Proinsias Ó Rathaille, son of Bridie Clyne, who came to view the panel featuring his late mother's story at Dromod Railway Station last week Picture: Willie Donnellan
The incredible story of Rooskey native, Bridie Clyne, has been immortalised in a new panel recently unveiled at Dromod Railway Station.
Born in 1898, Bridie grew up on a small Shannonside farm. She emigrated to Edinburgh as a teenager where she worked in a cafe, but still kept strong links with her native country joining Cumann na mBan.
Serving on the Anti Treaty side in the Irish Civil War, Bridie rammed the barricades around the Four Courts in 1922 driving an ambulance filled with guns, despite coming under ferocious fire from an 18 pounder gun across the Liffey. Part of the Dromod panel includes an artist's depiction of the ambulance she drove that day.
The panel also details how Bridie was by Éamon de Valera's side when the future Irish leader narrowly avoided assassination in Ennis - she later risked her own life driving him to a safe house.
Bridie worked for the republican's underground through the Civil War, delivering weapons, clothing, and medical supplies. She even spent three months in jail under the assumed name of Anny Hardwicke after a raid on a 'secret' house in Merrion. Bridie also went on hunger strike for a month and during her stay in Kilmainham suffered lifelong injuries to her leg after a warden pushed her down the stairs.
Last week her son, Proinsias Ó Rathaille travelled from Dublin via train to Dromod to view the panel in-situ for the first time. He is immensely proud to see his mother's story honoured in this way.
“This (panel) has made my day, it is wonderful seeing it. I came up (to Dromod) on the train and I nearly wept when I got off. It was the first time I had seen it in place,” he acknowledged.
He said that it was particularly poignant as his mother had boarded a train at Dromod, aged just 19, to emigrate to Scotland.
Growing up, Proinsias was aware of his family's link to Republicanism, after all his father Niall, who married Bridie in 1940, was the son of The O'Rahilly, the only rebel leader to die in action in the Easter Rising. His uncle had married a sister of Kevin Barry, who was executed by the British Government during the Irish War of Independence.
Proinsias himself recalls playing with The O'Rahilly's rifle - found by his side in 1916 - as a small boy acknowledging “it was very naughty of me”.
But he acknowledges he was surprised by the extent of his mother's involvement in the Civil War. He said that he had been aware of his mother's 'pals' people such as Cathal Goulding and Moss Twomey, but admitted it wasn't until after she died in 1971 that her story came to light and even then this was only by chance.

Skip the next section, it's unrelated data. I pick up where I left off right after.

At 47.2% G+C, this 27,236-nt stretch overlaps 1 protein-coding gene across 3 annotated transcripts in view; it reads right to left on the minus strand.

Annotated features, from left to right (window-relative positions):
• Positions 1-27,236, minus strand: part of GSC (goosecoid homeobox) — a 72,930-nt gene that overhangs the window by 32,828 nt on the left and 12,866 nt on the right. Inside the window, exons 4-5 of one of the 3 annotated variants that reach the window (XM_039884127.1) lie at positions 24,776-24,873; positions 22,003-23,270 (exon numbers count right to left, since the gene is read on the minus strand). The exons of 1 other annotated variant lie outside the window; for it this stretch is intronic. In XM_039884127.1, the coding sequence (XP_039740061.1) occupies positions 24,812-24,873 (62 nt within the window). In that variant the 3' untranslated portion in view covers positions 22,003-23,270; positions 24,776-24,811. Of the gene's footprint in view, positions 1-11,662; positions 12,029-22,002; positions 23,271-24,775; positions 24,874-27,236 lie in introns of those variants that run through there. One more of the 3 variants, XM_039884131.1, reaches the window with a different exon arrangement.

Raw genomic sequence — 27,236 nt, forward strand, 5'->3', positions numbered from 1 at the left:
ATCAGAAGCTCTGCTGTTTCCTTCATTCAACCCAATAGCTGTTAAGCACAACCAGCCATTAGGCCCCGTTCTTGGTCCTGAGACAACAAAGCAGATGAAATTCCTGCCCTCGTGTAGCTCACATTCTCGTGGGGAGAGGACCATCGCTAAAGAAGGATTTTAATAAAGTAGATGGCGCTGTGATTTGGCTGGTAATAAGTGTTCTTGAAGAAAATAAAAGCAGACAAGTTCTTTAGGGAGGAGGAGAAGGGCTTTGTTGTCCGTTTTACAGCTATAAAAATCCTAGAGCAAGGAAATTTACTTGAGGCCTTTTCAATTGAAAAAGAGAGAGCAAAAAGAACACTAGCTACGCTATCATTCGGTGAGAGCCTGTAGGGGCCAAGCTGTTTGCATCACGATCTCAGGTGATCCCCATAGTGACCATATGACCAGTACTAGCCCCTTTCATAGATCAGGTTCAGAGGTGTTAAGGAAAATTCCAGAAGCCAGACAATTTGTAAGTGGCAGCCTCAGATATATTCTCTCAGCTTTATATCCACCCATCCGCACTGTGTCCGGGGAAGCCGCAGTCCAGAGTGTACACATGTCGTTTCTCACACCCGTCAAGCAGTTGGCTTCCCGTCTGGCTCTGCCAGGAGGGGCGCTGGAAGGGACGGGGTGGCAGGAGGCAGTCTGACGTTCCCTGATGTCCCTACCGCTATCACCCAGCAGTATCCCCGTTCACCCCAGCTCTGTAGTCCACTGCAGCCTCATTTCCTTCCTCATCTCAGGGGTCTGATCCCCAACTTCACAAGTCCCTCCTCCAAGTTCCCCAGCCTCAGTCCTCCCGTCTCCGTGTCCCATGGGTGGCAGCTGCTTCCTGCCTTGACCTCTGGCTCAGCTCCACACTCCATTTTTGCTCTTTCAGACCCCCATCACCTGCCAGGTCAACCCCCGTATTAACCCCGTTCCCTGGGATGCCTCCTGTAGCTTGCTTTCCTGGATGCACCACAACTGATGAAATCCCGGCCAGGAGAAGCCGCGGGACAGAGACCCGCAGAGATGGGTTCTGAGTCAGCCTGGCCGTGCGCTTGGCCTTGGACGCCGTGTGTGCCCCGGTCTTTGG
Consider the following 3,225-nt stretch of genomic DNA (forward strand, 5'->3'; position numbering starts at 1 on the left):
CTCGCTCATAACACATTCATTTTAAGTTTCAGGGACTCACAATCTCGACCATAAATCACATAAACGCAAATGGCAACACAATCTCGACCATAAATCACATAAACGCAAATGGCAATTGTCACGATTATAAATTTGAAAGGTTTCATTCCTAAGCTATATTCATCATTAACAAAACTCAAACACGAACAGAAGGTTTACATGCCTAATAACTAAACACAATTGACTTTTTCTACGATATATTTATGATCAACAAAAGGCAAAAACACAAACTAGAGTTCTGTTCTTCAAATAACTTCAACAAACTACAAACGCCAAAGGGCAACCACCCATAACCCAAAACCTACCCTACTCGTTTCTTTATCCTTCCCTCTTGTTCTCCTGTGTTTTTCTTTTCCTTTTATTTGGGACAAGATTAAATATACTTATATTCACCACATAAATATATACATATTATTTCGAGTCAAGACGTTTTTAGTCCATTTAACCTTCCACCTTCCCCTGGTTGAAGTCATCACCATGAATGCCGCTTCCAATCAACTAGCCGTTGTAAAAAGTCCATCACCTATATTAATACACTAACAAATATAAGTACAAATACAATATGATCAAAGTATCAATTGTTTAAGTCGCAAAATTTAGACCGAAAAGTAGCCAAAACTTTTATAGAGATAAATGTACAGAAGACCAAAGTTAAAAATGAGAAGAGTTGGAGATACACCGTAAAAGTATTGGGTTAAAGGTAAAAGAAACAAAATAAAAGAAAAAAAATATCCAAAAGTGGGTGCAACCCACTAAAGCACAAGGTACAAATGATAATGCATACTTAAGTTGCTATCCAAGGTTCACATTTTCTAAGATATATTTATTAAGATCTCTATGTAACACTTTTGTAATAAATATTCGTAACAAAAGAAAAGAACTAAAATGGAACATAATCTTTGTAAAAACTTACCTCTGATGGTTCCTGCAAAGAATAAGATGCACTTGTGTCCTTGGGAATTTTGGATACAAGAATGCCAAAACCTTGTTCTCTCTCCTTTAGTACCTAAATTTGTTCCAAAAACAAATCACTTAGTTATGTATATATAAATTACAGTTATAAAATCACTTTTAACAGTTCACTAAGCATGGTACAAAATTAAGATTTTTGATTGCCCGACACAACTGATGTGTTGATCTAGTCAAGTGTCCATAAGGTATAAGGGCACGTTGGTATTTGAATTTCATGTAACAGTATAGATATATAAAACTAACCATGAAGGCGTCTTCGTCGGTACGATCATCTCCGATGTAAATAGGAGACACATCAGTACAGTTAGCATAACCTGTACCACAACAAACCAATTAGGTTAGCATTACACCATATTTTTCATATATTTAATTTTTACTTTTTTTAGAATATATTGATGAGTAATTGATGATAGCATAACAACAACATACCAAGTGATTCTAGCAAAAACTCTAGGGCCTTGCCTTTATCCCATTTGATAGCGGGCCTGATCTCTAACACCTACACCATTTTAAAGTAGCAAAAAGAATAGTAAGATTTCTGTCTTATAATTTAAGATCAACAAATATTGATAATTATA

“We only found her bag, an attache satchel after she died. I lifted it up and this stuff flew out on the ground. I mean it was filled with letters,” explained Proinsias.
“We had no idea that she had been this involved but when you see the letters you realise there was nobody she didn't know.”
Bridie had typed a short record of some of her experiences but within the bag itself, secreted under a step in the cellar of the family home, Ballinascorney House, were letters from some of the most well known people in Irish and International politics.
“I even found a letter a letter from President Roosevelt's wife thanking her so much for bringing over the wool from the woolen mills of the Ha'penny Bridge so that they could make a suit for him, the President, out of the tweed that he loved so much. I mean just extraordinary letters,” said Proinsias.
“If we hadn't found that satchel we would never have known of what she did.”
However, he stresses that his mother's story, and that of all the women who fought, is something which should be shared and honoured.
“This story doesn't just belong to my relatives. This story belongs to our nation and it is important to realise the commitment that these brave women made. She fought beside Liam Mellows and Rory O'Connor. She was tough, she was brave and there were so many other women like her who deserve to be honoured, especially for the year that's in it,” he said.
“I feel Bridie is home especially in this centenary year, this means everything to me. I have shared her story. This (panel) is now here and her story will continue. I felt I had to do that and I am proud to see her recognised at the station she left so many years ago.
“My job is done now. My job is done”.
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